I study the effects of neurological disorders on language, and I’m simultaneously fascinated and frightened by the syndromes and disorders I see in the patients who participate in my lab’s studies. Without question, Alzheimer’s disease (AD) is the most terrifying. It progressively destroys your memory and ability to communicate, before eventually killing you. While there are some treatments that can slow the progression of symptoms in some people, there still isn’t anything resembling an effective cure. While we’ve identified some genetic markers and protein abnormalities in the brains of people with AD, we still don’t really know what causes it. But, we do know that the number of people with Alzheimer’s in America is going to increase rapidly over the next 40 years, according to a new study published in Neurology.
Researchers at the Rush Institute for Healthy Aging in Chicago collected interview data from more than 10,000 adults over the age of 65, and screened a sample of them for AD. From these data, they figured that there are 5 million Americans with AD today, but that will swell to almost 15 million by 2050, nearly a threefold increase.
The surge in the number of people with AD probably reflects the increasing longevity of the baby boomer generation, according to the study’s authors: adults over the age of 85 were projected to see the greatest increase in number of AD cases, from 2 million cases today to 7 million in 2050. In contrast, the Census Bureau estimates that the overall population of America will only increase by approximately 25 percent in that same timeframe, so this clearly isn’t a simple case of a jump in disease following a jump in population.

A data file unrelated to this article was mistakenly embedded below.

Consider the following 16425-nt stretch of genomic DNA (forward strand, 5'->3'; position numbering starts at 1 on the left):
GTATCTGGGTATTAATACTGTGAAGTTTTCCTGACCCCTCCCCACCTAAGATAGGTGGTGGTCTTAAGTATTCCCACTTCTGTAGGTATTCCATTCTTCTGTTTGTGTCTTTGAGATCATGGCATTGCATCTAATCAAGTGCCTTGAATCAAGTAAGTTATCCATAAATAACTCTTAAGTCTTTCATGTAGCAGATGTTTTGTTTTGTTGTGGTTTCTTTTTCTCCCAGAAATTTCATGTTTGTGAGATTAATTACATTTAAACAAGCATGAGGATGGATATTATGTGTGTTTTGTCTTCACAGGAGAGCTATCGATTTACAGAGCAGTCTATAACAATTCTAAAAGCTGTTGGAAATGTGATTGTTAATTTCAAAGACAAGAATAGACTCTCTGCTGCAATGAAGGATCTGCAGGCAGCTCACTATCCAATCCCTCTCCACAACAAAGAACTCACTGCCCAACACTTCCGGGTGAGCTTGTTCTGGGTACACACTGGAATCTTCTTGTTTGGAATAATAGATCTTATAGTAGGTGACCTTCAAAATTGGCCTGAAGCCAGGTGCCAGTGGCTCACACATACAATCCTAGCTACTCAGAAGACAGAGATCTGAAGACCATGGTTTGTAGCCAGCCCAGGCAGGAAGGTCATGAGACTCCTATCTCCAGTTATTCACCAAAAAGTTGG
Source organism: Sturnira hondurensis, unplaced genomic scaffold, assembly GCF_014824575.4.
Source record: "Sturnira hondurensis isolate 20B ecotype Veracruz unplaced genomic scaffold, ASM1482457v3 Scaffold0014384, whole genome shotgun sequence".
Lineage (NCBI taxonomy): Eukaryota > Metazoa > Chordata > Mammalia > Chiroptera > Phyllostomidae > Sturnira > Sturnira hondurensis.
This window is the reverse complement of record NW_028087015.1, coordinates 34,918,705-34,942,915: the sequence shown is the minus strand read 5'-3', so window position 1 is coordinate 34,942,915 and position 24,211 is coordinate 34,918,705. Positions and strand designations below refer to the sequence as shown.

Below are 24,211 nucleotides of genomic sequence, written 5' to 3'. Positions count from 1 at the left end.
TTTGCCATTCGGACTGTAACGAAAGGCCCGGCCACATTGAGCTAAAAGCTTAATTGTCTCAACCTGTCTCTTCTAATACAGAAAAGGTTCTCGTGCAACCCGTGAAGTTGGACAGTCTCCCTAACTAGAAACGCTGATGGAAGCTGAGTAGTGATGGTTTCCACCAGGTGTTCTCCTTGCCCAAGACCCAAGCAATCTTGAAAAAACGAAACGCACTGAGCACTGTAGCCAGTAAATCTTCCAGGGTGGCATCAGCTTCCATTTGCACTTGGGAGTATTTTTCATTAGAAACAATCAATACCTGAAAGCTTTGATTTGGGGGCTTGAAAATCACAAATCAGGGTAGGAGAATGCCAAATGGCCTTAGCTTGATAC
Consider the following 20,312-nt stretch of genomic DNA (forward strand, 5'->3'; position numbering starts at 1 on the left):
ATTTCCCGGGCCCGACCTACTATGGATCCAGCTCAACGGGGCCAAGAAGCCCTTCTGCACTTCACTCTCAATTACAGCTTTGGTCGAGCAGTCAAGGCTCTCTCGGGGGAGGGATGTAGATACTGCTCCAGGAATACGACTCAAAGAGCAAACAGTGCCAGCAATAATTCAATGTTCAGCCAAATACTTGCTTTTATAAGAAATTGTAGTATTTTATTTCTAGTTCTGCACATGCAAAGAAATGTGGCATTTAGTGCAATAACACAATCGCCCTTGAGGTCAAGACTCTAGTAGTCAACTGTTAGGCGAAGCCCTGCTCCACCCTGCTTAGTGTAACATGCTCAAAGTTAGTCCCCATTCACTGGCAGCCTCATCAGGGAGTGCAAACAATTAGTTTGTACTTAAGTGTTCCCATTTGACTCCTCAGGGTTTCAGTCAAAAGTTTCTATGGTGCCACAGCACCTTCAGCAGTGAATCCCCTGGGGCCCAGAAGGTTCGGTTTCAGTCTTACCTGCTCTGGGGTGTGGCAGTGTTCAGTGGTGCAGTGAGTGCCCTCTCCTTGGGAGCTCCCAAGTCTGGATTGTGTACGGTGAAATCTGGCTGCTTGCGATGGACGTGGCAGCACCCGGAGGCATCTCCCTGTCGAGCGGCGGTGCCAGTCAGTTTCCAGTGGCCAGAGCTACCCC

So what can we do to prevent this? That’s the scariest part: we don’t really know. The study’s authors claim that any treatments designed to delay the onset of AD wouldn’t have an effect on their current projections. The FDA has approved five drugs to treat symptoms in AD, but they’re only effective for about half the people who take them, and none of them are intended to prevent AD. Promising treatments involving brain stimulation are still years away from public availability.
If there is a bright side, it’s that we know more about AD today than ever before, and that AD research will be well-funded for at least the next decade. Until we find an effective cure, though, I think we need to take studies like this as a reminder that our brains are incredibly fragile. I see on a daily basis how neurological disorders like AD can wipe out a person’s ability to communicate or otherwise function in the world – the possibility that the prevalence of such a debilitating condition might increase over the course of my lifetime frightens me more than any weapon or person ever could.